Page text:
Social media sites have many examples of businesses promoting poorly chosen products for likes – do you want to answer all these negative comments for a the sake of a few more likes?
Is a viral post the Moon Landing of a good social media account?
This might be a surprise to you all but having a post go viral isn’t the unicorn that people think it is. As a service provider a vet practice is unlikely to see a huge benefit in having posts go viral for EVERYONE.
It will probably reach more people than you wish to register at once and they are likely to be out of your geographical area. The point of practice social media is usually to drive more clients to your door or website – but at a level you can cope with and creating committed clients who will return and again and again, not people who travel miles to attend a “celeb” vets but don’t use you for all their pets care.
There is a lack of control of a post once it goes viral. It is harder to read and respond to comments made and you will need specific software to track the post. It can be more work than you intended to keep up with a rapidly shared post.
As a vet practice in the UK there can quickly be a loss of context for some posts. Animal issues vary widely between countries and something that is of concern here may be routine in another country. This can result in then some negative comments that are not intended to be, but are posted due to the lack of context that can happen. Social media users are aware of this and you often find other posters advising people of the origin of a post. Having others correct issues is a great attribute so don’t rush to correct people too quickly yourself.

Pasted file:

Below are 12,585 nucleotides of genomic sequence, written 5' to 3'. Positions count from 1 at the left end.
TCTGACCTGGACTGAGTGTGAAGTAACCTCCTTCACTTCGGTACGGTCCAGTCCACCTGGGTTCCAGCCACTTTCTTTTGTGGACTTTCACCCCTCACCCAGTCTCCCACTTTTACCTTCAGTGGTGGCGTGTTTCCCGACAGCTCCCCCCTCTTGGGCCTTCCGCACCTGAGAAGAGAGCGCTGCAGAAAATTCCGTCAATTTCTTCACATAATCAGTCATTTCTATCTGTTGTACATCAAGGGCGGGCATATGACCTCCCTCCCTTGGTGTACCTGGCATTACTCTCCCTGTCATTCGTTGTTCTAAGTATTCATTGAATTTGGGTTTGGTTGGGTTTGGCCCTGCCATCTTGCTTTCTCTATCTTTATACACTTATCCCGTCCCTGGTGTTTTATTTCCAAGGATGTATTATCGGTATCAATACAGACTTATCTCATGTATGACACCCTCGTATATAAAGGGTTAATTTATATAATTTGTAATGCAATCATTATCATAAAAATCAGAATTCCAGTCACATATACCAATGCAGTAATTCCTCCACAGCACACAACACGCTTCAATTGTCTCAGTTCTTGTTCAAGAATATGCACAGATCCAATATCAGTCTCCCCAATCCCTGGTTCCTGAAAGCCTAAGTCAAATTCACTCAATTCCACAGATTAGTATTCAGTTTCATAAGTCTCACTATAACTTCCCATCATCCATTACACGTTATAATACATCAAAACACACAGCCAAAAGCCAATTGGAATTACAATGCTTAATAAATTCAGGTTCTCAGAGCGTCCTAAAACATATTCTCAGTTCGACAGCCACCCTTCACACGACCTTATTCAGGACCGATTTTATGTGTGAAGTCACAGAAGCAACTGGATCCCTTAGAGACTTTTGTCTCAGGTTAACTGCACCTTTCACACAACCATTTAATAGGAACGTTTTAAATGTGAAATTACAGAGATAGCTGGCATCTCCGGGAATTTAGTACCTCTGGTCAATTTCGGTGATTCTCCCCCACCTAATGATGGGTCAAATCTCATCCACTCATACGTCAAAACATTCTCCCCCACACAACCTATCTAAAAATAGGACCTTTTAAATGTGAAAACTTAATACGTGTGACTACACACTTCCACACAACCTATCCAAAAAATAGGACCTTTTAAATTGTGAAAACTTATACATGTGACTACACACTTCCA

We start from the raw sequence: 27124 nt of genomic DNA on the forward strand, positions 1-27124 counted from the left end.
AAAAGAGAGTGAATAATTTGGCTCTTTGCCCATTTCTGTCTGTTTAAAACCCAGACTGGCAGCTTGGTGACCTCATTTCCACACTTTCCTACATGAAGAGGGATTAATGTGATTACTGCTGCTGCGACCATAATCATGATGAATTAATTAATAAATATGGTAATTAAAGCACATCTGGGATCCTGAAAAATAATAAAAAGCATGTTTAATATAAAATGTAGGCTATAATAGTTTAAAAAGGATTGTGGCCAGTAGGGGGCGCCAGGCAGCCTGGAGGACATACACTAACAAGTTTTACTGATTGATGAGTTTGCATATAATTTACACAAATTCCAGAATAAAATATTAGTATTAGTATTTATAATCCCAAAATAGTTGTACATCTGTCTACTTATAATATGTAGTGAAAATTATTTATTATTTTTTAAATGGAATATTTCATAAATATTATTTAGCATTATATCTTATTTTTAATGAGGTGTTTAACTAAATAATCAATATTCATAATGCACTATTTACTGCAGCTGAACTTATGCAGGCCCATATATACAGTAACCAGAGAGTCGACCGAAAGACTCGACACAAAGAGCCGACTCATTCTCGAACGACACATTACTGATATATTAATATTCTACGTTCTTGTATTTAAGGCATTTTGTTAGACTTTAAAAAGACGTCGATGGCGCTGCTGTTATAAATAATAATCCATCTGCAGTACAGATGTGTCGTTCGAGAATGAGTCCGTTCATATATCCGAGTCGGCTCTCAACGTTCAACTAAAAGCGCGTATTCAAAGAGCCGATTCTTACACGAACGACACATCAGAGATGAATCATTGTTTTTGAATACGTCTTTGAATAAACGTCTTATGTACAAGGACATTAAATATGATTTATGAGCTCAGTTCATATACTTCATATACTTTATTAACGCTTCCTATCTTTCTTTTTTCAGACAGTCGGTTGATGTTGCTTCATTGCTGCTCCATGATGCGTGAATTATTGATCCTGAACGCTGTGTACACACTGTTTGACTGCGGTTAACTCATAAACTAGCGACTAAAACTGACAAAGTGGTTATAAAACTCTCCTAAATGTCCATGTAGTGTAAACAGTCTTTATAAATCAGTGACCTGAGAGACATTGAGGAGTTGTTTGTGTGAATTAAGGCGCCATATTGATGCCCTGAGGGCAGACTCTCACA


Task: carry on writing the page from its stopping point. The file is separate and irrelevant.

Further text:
I see social media is another way of spreading the traditional word of mouth recommendations and a viral post can result in a loss of personal interaction. I like ensuring that comments on my posts or blogs all get a “like”, even if there are too many comments to respond to each individual comment. It’s the same for a business page.
Your practice Instagram is unlikely to become the vet equivalent of Beyoncè, where thousands comment and you aren’t expected to reply, just exist and be adored! It is more realistic to have tens of replies that you can respond to and engage with clients or potential clients. Therefore, a viral post can quickly remove the practicality of doing this and reduces the posts impact and ability to do what you want – increase footfall to practice or website.